To determine whether additional hypertrophy would be beneficial or maladaptive in cardiac failure, the effects of insulin-like growth factor (IGF-1) were investigated in rats with left ventricular (LV) dysfunction. In normal rats, 3 mg/kg per d of recombinant human IGF-1 for 14 d augmented LV wt (32%) and increased LV/body wt ratio (P < 0.01). 2 d after coronary occlusion, rats were randomized to IGF-1 (3 mg/kg per d) or placebo. After 2 wk, IGF-1-treated rats showed significant increases in LV wt (13%) and LV wt/tibial length ratio, but LV/body wt ratio was unchanged. By microangiography, compared with controls (n = 12) IGF-1-treated rats (n = 16) showed increased LV end-diastolic volume (19%) and stroke volume (31%) (both significant normalized to tibial length, but not to body wt). Average infarct size did not differ between groups. The LV ejection fraction (EF) was not significantly different between groups, but estimated cardiac output was higher in treated rats; there was a significant interaction for the EF between infarct size and treatment (P = 0.029) and a trend for EF to be higher in treated rats with large infarctions (EF 33.4 vs 25.1% in controls). Myocyte cross-sectional areas in noninfarcted LV zones tended to be larger in treated rats (232.1 vs 205.4 microns 2; P = 0.10), but there was no difference in capillary density and collagen content did not differ between groups. In conclusion, IGF-1 administration caused hypertrophy of the normal heart in vivo. When stimulated by IGF-1, the severely dysfunctional heart in evolving myocardial infarction is capable of undergoing additional hypertrophy with evidence of improved function, suggesting a beneficial effect. Further investigation of the potential role of growth factor therapy in heart failure appears warranted.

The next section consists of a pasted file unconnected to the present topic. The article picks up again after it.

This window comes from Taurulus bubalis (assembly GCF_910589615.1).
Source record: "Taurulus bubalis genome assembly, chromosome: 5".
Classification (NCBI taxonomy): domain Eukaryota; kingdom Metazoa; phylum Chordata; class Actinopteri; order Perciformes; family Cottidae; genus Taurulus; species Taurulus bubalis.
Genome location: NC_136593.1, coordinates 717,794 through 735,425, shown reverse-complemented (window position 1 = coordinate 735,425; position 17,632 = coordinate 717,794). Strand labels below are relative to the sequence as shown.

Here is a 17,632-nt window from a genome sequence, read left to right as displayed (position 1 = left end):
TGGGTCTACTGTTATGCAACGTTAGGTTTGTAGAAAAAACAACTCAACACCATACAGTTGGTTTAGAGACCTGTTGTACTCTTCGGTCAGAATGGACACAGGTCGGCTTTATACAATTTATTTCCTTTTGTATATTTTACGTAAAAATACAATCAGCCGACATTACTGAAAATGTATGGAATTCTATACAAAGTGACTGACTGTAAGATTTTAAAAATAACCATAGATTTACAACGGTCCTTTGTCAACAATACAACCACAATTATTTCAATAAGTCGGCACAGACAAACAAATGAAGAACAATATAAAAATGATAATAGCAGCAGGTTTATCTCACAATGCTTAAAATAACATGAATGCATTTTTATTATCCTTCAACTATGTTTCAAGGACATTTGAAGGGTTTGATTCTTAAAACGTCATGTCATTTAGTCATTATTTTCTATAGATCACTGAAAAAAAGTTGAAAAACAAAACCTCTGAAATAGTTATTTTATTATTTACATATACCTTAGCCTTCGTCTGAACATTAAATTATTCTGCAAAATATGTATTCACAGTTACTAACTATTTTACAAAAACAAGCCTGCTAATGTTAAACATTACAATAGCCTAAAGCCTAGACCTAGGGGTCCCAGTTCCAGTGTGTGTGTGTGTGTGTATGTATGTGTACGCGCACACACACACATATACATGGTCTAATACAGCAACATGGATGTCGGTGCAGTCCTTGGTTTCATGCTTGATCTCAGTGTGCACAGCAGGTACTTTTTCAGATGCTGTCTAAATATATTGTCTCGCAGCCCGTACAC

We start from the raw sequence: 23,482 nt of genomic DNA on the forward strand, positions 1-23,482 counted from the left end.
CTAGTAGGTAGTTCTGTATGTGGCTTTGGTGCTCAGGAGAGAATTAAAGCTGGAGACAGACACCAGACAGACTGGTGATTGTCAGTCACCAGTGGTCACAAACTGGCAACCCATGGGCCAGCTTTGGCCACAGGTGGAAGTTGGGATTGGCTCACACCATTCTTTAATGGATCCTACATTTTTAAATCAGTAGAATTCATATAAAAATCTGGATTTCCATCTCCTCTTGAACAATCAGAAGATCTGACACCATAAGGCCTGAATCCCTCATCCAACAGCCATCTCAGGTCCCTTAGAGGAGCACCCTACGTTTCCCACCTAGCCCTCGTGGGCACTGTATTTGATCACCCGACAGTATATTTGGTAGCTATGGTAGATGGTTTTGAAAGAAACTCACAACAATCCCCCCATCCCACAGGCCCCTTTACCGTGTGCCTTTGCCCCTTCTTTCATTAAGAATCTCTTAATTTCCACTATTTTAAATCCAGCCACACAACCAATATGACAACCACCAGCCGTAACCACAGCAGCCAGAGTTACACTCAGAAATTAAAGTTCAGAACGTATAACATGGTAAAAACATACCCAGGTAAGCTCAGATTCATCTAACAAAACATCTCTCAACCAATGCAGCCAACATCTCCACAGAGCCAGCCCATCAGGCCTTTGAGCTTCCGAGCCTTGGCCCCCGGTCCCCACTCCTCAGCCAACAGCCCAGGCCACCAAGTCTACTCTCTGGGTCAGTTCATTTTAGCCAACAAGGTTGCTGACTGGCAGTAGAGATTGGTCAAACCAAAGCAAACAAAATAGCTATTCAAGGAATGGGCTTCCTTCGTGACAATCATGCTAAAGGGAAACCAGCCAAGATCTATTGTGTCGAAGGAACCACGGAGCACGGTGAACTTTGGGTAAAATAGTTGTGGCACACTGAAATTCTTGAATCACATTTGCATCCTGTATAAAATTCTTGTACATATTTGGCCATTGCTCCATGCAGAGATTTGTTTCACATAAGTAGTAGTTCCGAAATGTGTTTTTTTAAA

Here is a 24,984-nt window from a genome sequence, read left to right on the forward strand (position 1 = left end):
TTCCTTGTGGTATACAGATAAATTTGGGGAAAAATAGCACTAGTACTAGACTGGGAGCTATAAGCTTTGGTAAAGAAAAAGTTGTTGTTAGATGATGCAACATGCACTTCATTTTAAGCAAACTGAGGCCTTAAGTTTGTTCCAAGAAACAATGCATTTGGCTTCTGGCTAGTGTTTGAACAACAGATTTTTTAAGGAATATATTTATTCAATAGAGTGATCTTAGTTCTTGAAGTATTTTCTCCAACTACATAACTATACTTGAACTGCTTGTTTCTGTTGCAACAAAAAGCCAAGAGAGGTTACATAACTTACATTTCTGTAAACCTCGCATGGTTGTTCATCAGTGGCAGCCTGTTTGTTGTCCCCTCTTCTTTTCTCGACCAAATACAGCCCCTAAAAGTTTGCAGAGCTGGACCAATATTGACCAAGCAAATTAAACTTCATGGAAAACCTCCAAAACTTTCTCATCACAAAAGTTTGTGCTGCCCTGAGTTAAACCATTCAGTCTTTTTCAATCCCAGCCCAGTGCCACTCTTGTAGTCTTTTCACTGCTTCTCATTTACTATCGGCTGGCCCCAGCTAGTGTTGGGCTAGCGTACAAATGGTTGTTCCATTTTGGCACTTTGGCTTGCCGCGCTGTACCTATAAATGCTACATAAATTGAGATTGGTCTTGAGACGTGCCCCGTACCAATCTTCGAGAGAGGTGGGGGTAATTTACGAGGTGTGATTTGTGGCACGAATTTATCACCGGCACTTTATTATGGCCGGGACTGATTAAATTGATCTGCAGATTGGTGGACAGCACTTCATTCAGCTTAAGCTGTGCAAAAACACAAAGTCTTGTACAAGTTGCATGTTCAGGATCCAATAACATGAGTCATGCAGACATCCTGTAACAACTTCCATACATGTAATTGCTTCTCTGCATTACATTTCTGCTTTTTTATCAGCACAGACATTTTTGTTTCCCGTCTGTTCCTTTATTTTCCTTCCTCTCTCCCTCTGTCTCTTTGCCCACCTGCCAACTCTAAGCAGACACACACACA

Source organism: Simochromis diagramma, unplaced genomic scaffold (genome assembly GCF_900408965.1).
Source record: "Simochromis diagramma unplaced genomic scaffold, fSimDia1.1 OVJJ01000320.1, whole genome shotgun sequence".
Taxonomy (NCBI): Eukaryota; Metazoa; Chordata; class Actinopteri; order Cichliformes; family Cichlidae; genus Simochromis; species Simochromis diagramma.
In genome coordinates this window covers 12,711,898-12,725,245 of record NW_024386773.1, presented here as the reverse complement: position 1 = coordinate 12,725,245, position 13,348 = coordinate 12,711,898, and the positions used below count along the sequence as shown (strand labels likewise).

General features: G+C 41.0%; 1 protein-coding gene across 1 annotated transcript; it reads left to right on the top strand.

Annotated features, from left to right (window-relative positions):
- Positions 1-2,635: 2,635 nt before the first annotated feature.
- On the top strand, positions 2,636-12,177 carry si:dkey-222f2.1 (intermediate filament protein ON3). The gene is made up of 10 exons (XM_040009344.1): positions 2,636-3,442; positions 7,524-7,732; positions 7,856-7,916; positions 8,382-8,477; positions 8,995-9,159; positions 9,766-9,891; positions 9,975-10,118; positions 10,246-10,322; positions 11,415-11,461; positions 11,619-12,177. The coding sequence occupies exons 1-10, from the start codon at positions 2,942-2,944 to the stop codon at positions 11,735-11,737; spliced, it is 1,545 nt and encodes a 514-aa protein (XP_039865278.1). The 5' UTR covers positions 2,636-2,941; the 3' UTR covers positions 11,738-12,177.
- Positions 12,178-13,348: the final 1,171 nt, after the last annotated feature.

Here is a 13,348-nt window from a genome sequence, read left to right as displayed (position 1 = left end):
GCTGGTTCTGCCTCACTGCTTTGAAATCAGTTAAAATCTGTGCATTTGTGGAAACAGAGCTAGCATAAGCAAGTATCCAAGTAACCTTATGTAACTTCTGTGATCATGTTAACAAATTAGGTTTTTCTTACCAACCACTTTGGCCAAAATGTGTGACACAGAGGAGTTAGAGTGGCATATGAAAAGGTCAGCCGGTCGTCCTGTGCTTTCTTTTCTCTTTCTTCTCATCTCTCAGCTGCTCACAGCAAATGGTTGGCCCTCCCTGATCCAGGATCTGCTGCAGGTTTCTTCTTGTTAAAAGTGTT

R L Duerr, S Huang, H R Miraliakbar, R Clark, K R Chien, J Ross Jr


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